Video Monitoring Cameras. The Department must hire a consultant to study and make recommendations on the deployment of video monitoring cameras within the Department. The Department must report the findings and recommendations to the Governor and the appropriate committees of the Legislature by November 1, 2011. The report must include:
recommendations for the use of video monitoring cameras by security level;
recommendations for specific locations within a correctional facility which would benefit from the use of video monitoring cameras;
the information technological and infrastructure requirements needed for effective use of video monitoring cameras;
recommendations for how video monitoring cameras should be incorporated into future prison construction to insure consistency in camera use system-wide; and
the estimated cost of the video monitoring cameras, supporting infrastructure needed, and staffing required by the correctional facility.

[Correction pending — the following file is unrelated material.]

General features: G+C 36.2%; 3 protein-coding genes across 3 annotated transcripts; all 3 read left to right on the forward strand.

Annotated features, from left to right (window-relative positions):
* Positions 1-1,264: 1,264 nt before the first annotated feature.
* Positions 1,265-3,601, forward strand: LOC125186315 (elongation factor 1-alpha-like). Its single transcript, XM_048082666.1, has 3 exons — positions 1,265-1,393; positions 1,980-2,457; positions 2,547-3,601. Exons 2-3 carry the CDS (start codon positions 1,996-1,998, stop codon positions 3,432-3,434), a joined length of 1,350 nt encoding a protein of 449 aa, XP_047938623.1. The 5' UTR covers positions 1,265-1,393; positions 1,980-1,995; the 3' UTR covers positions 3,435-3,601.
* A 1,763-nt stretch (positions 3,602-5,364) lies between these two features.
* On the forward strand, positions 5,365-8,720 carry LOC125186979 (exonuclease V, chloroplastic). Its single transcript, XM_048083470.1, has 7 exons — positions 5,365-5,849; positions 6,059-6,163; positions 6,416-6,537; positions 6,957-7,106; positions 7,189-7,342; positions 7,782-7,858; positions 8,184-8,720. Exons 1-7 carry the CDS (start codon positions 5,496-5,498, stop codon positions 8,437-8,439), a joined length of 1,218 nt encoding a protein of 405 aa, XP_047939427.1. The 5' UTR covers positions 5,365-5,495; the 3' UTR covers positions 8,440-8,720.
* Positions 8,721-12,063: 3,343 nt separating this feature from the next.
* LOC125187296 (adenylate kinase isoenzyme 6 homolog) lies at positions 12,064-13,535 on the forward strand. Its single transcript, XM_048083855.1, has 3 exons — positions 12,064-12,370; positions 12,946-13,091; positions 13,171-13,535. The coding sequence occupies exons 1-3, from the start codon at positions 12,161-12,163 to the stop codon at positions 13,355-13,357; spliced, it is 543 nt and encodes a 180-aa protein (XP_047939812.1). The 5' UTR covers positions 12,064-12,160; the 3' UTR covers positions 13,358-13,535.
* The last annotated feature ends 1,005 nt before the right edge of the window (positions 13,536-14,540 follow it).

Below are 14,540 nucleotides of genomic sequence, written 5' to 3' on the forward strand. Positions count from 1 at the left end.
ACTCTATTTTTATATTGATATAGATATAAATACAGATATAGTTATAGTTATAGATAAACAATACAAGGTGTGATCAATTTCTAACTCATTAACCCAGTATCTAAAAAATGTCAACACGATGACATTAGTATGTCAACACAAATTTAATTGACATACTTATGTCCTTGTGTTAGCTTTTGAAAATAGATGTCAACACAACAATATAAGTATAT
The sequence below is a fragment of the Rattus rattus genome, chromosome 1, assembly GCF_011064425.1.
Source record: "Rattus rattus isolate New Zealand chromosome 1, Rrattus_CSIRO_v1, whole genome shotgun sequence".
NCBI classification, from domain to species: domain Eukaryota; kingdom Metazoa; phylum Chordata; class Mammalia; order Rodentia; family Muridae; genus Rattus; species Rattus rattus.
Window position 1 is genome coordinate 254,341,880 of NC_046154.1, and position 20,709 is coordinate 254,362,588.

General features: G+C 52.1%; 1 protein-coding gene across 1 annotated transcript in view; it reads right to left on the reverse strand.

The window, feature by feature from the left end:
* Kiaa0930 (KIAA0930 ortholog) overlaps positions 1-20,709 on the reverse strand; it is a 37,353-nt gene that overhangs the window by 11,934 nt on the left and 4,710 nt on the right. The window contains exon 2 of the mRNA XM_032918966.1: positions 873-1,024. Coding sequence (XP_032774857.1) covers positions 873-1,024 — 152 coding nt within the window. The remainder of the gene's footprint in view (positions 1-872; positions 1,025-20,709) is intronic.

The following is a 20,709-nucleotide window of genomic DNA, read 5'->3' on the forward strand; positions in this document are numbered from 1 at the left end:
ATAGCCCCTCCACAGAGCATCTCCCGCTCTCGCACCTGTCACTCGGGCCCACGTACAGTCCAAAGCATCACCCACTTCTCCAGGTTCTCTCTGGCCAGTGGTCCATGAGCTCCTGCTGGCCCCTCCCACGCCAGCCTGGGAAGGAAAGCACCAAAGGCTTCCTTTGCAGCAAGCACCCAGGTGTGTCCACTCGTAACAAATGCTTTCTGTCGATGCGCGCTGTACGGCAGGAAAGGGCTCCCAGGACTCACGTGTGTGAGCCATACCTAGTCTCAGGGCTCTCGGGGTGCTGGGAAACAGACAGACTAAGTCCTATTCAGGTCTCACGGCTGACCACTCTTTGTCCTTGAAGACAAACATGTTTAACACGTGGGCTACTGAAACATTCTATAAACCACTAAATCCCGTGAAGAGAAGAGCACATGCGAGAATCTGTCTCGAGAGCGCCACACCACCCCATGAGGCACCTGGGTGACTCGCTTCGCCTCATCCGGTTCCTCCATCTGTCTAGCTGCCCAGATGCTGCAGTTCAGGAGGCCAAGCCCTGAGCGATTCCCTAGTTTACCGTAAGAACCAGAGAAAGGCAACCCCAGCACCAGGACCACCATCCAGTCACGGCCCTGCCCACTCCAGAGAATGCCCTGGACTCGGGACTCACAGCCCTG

Oleoresin Capsicum Aerosol Products. The Department must develop a plan for the use of oleoresin capsicum aerosol products, also known as pepper spray, as a security measure available for staff at correctional facilities. The plan must include recommendations regarding which facility's use should be limited to, what the training requirements should be, the estimated costs, and an implementation schedule. The Department must report its plan, including costs, to the Governor and appropriate committees of the Legislature by November 1, 2011.